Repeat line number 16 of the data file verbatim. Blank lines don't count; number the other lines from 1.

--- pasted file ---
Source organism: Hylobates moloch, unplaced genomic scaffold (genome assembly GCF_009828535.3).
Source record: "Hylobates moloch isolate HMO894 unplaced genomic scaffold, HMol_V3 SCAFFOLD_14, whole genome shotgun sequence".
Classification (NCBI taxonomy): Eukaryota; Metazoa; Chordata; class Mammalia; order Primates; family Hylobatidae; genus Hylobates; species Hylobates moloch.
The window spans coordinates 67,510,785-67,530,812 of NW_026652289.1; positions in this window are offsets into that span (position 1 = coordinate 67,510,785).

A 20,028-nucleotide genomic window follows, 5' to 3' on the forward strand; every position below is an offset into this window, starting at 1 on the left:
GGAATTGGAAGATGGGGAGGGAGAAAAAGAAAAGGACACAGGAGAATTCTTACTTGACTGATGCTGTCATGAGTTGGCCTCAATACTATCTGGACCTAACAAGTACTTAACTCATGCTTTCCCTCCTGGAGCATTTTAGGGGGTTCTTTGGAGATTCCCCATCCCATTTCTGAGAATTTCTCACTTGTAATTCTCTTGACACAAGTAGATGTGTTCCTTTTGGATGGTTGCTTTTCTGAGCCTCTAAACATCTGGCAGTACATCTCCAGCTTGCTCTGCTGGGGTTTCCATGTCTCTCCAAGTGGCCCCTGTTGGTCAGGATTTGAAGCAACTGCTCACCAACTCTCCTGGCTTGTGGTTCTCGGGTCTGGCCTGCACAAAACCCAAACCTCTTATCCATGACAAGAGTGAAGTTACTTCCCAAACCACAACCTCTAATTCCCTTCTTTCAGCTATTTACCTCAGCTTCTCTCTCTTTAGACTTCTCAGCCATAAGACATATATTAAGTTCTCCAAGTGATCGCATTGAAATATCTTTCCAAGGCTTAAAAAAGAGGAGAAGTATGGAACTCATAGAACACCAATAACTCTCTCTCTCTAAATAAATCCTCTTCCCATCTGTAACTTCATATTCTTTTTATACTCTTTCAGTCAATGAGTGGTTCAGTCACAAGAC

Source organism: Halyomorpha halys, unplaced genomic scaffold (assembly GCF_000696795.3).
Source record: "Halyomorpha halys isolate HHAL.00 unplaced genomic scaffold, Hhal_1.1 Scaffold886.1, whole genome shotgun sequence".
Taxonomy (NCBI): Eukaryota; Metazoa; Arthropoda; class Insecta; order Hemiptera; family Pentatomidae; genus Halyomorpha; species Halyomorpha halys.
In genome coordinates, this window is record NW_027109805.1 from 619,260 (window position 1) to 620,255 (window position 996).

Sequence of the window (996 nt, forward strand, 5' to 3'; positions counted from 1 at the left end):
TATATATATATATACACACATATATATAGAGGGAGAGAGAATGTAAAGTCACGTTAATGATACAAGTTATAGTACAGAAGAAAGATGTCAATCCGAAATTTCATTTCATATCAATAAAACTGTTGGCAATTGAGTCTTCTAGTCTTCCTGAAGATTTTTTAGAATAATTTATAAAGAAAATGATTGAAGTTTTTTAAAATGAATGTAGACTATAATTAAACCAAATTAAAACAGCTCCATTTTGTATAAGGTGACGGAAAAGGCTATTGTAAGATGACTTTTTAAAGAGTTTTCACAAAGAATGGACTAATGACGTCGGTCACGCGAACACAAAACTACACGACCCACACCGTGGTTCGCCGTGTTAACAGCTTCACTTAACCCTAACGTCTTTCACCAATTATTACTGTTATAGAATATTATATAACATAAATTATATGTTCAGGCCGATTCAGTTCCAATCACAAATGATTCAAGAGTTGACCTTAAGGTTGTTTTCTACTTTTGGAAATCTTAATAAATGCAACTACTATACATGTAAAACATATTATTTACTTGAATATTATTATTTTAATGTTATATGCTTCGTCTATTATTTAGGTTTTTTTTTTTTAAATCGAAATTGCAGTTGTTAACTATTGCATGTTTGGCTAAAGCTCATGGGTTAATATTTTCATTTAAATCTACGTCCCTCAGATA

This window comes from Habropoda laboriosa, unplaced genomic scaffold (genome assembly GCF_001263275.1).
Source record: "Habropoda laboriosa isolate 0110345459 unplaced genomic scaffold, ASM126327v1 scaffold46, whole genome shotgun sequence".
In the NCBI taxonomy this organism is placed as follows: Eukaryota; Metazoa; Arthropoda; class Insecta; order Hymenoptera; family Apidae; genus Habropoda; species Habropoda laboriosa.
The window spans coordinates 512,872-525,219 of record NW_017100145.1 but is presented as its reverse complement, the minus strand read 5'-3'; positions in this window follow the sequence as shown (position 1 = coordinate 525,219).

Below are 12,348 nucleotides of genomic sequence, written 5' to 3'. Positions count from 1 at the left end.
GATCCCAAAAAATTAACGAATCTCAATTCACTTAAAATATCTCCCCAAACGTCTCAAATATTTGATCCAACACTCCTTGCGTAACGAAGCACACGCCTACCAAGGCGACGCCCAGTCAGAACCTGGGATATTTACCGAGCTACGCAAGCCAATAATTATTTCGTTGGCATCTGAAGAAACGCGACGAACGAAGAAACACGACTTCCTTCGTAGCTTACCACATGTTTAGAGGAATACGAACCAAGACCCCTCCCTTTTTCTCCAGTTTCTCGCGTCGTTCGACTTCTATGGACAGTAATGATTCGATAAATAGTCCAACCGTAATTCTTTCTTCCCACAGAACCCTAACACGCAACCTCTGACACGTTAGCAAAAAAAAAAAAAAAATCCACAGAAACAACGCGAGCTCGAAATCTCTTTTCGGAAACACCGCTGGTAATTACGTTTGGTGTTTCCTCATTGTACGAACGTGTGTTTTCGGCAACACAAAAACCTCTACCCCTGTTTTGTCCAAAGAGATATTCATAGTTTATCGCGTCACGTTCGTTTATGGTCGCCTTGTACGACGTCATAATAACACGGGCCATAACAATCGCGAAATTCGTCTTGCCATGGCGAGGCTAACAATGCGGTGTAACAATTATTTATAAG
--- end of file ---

The window spans coordinates 512,872-525,219 of record NW_017100145.1 but is presented as its reverse complement, the minus strand read 5'-3'; positions in this window follow the sequence as shown (position 1 = coordinate 525,219).